I signed up for Twitter Blue recently, just to see what all the fuss was about. And while it has a few cool features, such as a customisable navigation bar, and the top stories section, the content, or at least the content that is presented to me, is just an endless stream of homogenised shite.
The majority of tweets I see now, are usually about AI, growth, or people sharing their expertise. All nicely packaged in annoying threads.
There are still things that Twitter does better than any other platform, such as current events, trending topics, the Explore page, etc. I also have a really good Twitter list that I use for football news and opinions. But I think the majority of my social media use is no longer going to be on Twitter.
I’ve been going back and forward between Twitter and Mastodon. Even cross-posting along the way, but I think I’m now going to be primarily over on Mastodon.
After removing thousands of legacy verification checkmarks on April 20, Twitter is restoring the Blue tick marks for large accounts — even if they didn’t pay for subscriptionsOver the weekend, multiple top accounts (with more than 1 million followers) got their verification marks back. However, many of them, including writer Neil Gaiman, footballer Riyad Mahrez, musician Lil Nas X, actress Janel Parrish Long and British TV presenter Richard Osman said that they didn’t pay for the blue badge.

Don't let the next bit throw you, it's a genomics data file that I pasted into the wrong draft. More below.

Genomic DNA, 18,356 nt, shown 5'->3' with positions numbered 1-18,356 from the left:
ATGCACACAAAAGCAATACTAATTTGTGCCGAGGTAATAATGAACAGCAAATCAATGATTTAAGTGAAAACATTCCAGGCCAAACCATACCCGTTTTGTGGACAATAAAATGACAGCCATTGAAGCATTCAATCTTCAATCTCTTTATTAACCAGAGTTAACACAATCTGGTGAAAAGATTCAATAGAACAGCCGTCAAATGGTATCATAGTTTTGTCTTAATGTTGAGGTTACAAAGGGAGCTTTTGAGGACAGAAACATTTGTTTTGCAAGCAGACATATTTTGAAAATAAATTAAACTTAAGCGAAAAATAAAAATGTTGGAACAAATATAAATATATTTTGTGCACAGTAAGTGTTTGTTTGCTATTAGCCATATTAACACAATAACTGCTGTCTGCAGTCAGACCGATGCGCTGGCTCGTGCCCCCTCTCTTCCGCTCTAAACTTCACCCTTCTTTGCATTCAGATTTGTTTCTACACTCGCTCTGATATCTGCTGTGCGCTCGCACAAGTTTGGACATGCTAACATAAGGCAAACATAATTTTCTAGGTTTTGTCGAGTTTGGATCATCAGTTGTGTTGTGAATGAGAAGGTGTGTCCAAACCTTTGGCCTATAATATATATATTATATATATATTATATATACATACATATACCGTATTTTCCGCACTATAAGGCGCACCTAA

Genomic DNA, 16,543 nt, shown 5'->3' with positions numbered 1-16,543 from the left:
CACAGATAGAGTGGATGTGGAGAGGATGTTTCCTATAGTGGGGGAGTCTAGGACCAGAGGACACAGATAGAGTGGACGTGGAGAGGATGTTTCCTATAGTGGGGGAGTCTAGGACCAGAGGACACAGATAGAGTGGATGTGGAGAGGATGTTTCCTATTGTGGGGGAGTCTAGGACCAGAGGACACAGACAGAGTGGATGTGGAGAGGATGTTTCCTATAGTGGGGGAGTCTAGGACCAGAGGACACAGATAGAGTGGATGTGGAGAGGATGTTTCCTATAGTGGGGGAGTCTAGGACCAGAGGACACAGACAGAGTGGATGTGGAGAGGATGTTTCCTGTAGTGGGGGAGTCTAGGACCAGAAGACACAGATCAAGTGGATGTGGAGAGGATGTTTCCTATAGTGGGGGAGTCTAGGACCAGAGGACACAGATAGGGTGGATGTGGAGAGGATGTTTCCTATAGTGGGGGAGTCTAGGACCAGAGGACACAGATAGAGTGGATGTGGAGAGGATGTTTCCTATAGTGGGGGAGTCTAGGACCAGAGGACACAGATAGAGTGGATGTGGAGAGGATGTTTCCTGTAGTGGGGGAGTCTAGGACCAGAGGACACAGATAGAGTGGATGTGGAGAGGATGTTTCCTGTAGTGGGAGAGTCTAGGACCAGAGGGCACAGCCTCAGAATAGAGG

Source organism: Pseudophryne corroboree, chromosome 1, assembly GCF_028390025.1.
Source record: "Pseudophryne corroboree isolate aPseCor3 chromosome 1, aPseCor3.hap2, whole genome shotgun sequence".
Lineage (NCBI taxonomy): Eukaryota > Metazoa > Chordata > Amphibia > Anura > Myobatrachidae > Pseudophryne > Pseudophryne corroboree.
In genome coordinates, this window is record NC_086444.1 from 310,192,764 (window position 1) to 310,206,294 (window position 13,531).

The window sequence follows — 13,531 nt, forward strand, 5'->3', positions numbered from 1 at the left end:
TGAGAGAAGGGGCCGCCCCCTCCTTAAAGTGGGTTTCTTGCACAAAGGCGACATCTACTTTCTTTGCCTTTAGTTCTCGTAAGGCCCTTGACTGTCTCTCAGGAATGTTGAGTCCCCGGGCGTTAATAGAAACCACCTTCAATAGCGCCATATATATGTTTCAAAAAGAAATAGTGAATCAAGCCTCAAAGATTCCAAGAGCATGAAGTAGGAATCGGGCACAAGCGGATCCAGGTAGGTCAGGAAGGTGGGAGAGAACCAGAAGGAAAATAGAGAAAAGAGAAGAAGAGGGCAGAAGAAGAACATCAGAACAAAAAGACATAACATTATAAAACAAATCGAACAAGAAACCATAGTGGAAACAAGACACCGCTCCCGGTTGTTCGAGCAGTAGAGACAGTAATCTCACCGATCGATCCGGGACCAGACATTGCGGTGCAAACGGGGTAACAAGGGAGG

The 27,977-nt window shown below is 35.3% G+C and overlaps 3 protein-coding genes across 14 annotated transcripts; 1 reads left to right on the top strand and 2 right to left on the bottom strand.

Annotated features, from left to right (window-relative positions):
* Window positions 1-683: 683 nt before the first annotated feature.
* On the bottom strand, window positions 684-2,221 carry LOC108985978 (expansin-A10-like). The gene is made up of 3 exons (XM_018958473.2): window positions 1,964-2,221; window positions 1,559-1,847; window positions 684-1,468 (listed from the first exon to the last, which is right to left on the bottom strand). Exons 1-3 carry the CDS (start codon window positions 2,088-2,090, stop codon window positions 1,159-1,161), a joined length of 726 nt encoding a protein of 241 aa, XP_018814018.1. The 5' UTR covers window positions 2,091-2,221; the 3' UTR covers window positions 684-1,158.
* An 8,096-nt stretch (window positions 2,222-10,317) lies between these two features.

Wasn’t the idea that Twitter Blue democratizes the blue checkmark/verified status?
It’s incredible to see the effect of the various recent changes on how the “blue checkmarks” are given out, and what they seemingly represent to different demographics of people.
Before the purchase of Twitter by Elon Musk, my rough idea of a blue checkmark was an indicator to say that an account was who it said they were. Although typically only popular accounts and pop culture celebrities were the main beneficiaries of this option. I’d argue that this is probably how most people felt.
I’d also argue that the blue checkmark was something that people would have liked to have on their accounts. Because it seemed to be given to a limited group of people, there was a kind of status associated with it.
Now, it seems to represent all sorts of things to people.
Essentially down to two changes - firstly that it (mostly1) isn’t given out based on status or popularity, and secondly that you have to pay for it, as it now comes as part of a Twitter Blue subscription.
There are certainly other parts of the Twitter Blue deal, and I’m personally trying them out myself2. But for most people, it seems as if the view is that all you’re really paying for is the checkmark. Which I guess is probably true for some people. And to others, it’s not as important.